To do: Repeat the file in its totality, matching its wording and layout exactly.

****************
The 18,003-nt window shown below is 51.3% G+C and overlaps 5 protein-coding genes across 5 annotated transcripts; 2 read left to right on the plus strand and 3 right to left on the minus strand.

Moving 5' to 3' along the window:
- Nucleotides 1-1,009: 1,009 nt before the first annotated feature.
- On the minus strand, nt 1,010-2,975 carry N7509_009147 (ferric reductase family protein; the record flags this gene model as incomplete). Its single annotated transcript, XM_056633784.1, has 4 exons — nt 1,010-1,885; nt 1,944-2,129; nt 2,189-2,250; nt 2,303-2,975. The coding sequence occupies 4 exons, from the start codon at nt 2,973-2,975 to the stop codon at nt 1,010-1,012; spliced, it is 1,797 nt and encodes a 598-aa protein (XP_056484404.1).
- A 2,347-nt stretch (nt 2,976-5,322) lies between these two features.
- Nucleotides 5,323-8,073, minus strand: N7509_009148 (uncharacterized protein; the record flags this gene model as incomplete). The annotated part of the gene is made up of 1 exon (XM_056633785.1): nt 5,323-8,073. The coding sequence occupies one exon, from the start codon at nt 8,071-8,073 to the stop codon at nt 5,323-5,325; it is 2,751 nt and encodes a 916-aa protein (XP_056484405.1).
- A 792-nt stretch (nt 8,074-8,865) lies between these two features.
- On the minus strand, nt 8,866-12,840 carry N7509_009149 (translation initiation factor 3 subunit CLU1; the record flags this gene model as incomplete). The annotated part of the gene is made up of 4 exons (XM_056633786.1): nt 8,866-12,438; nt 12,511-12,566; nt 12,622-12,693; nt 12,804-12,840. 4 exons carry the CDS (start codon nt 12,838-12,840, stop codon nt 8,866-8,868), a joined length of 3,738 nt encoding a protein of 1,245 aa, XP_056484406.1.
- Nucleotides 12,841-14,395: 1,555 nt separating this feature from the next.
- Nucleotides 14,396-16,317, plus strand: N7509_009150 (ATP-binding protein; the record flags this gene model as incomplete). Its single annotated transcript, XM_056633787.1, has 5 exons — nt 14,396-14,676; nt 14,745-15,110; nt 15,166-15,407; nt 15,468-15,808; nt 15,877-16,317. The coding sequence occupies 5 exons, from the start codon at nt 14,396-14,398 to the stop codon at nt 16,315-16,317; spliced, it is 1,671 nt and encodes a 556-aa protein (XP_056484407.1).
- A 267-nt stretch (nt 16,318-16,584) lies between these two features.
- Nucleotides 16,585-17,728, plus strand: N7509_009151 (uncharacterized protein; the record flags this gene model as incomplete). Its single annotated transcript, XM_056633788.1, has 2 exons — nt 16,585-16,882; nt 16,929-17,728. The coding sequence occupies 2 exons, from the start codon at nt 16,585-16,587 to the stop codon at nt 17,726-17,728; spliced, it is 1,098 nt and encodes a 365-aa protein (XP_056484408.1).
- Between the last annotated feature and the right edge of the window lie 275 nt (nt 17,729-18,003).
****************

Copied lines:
The 18,003-nt window shown below is 51.3% G+C and overlaps 5 protein-coding genes across 5 annotated transcripts; 2 read left to right on the plus strand and 3 right to left on the minus strand.

Moving 5' to 3' along the window:
- Nucleotides 1-1,009: 1,009 nt before the first annotated feature.
- On the minus strand, nt 1,010-2,975 carry N7509_009147 (ferric reductase family protein; the record flags this gene model as incomplete). Its single annotated transcript, XM_056633784.1, has 4 exons — nt 1,010-1,885; nt 1,944-2,129; nt 2,189-2,250; nt 2,303-2,975. The coding sequence occupies 4 exons, from the start codon at nt 2,973-2,975 to the stop codon at nt 1,010-1,012; spliced, it is 1,797 nt and encodes a 598-aa protein (XP_056484404.1).
- A 2,347-nt stretch (nt 2,976-5,322) lies between these two features.
- Nucleotides 5,323-8,073, minus strand: N7509_009148 (uncharacterized protein; the record flags this gene model as incomplete). The annotated part of the gene is made up of 1 exon (XM_056633785.1): nt 5,323-8,073. The coding sequence occupies one exon, from the start codon at nt 8,071-8,073 to the stop codon at nt 5,323-5,325; it is 2,751 nt and encodes a 916-aa protein (XP_056484405.1).
- A 792-nt stretch (nt 8,074-8,865) lies between these two features.
- On the minus strand, nt 8,866-12,840 carry N7509_009149 (translation initiation factor 3 subunit CLU1; the record flags this gene model as incomplete). The annotated part of the gene is made up of 4 exons (XM_056633786.1): nt 8,866-12,438; nt 12,511-12,566; nt 12,622-12,693; nt 12,804-12,840. 4 exons carry the CDS (start codon nt 12,838-12,840, stop codon nt 8,866-8,868), a joined length of 3,738 nt encoding a protein of 1,245 aa, XP_056484406.1.
- Nucleotides 12,841-14,395: 1,555 nt separating this feature from the next.
- Nucleotides 14,396-16,317, plus strand: N7509_009150 (ATP-binding protein; the record flags this gene model as incomplete). Its single annotated transcript, XM_056633787.1, has 5 exons — nt 14,396-14,676; nt 14,745-15,110; nt 15,166-15,407; nt 15,468-15,808; nt 15,877-16,317. The coding sequence occupies 5 exons, from the start codon at nt 14,396-14,398 to the stop codon at nt 16,315-16,317; spliced, it is 1,671 nt and encodes a 556-aa protein (XP_056484407.1).
- A 267-nt stretch (nt 16,318-16,584) lies between these two features.
- Nucleotides 16,585-17,728, plus strand: N7509_009151 (uncharacterized protein; the record flags this gene model as incomplete). Its single annotated transcript, XM_056633788.1, has 2 exons — nt 16,585-16,882; nt 16,929-17,728. The coding sequence occupies 2 exons, from the start codon at nt 16,585-16,587 to the stop codon at nt 17,726-17,728; spliced, it is 1,098 nt and encodes a 365-aa protein (XP_056484408.1).
- Between the last annotated feature and the right edge of the window lie 275 nt (nt 17,729-18,003).